The Windrush rolls down from Naunton and although most of the ranunculus disappears, the invertebrate life is very good and turning over a rock will often be a delight
Plenty of caddis, flat bodied nymphs the size of lobsters (OK I exaggerate a little), shrimps and olives.
However, make it downriver a few miles to the steep valley where springs bulge out of the earth, crystal clear, clean and cold. It looks like cress beds were set up there years ago; now being reclaimed by nature but adding a massive dilution and boost to the river. It looks like it doubles in size and bang! It bursts into green and lush life!
The ranunculus is flowering.
And we should remember that the river in the lower reaches, down below Burford and Witney used to look like this as well..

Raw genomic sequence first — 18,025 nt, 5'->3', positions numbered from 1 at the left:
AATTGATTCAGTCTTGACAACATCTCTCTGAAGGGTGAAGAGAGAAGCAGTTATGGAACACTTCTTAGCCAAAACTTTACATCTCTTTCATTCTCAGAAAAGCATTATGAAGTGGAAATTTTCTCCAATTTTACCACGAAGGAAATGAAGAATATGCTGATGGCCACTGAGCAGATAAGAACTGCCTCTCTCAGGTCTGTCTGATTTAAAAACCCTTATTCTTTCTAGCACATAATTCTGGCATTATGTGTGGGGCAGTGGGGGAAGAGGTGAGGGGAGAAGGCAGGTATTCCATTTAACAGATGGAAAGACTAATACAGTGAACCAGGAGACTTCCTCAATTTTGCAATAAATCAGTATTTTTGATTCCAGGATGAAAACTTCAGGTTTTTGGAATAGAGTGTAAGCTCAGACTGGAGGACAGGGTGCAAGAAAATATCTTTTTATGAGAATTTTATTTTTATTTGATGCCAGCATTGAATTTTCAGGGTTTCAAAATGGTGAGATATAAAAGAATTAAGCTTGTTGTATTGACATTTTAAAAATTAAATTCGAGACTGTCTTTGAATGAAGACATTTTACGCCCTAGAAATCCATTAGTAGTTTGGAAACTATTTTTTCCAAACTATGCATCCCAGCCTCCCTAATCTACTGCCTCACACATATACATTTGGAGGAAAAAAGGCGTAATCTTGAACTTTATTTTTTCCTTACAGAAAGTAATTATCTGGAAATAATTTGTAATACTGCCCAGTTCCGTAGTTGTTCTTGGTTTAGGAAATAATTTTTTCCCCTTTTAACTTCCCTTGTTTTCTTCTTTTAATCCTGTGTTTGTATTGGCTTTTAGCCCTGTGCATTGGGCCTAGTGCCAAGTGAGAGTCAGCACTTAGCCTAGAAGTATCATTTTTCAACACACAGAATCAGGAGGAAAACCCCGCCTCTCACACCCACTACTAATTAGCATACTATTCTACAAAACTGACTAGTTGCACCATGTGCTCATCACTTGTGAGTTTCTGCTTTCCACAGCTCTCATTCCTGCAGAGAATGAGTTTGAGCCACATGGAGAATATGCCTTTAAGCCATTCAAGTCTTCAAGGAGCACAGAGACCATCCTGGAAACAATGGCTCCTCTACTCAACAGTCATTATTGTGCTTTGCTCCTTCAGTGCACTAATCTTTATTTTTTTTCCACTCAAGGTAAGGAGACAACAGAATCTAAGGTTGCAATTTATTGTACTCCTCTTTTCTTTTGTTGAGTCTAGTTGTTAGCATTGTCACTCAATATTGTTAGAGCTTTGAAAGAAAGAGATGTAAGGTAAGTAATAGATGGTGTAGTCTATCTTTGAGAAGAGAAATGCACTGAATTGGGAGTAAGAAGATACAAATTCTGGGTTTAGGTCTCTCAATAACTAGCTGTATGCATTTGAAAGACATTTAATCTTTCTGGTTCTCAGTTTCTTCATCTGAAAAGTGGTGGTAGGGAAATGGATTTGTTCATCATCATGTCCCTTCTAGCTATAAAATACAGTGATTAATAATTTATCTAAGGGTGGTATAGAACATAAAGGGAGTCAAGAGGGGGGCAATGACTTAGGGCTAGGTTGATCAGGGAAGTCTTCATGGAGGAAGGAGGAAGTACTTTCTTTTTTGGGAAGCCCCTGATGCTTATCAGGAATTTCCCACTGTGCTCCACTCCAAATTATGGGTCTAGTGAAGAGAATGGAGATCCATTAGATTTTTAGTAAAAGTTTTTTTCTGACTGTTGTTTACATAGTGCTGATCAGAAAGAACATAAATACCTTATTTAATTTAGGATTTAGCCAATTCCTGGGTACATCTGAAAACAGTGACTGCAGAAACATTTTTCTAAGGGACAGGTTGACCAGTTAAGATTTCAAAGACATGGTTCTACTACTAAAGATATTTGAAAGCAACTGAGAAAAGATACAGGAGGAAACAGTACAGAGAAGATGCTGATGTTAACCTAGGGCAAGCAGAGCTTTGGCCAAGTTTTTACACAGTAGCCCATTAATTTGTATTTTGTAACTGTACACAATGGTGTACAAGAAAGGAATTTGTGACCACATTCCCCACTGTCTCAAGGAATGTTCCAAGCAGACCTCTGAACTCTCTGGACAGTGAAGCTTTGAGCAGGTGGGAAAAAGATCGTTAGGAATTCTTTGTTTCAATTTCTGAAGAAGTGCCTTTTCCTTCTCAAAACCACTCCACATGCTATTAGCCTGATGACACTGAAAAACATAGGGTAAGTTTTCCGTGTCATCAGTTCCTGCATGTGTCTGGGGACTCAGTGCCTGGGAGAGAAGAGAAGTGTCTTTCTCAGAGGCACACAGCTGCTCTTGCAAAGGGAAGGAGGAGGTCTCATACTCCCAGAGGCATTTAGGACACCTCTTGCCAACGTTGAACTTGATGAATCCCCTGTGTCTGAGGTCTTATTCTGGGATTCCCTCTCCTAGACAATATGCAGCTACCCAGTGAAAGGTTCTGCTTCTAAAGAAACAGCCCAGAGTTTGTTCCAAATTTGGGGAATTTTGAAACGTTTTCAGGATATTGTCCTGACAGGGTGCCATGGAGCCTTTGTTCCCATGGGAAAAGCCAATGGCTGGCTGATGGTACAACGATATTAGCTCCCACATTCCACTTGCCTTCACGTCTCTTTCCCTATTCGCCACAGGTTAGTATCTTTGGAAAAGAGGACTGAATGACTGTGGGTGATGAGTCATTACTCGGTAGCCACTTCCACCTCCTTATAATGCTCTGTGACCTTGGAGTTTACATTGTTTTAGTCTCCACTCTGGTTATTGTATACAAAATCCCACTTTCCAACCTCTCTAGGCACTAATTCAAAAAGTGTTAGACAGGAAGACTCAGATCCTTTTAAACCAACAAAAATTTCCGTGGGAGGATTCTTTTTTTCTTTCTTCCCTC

The agriculture looks like the farmers try hard to protect the water. The banks are fenced and the livetock get their water supply from this contraption with which the cattle pump water from the river.
I was struck by the irony that to protect the river, these few cows were kept from drinking from the stream, scuffing a cattle drink into the bank and dropping the occasional cowpat in the river, whilst down at Bourton the river receives effluent from a population equivalent of over 6,400 people and a so far unknown number of untreated sewage discharges.
On goes the river, down to the outskirts of Bourton on the Water. Our phosphate test reading was so low we got a zero on the meter. Things are going to change..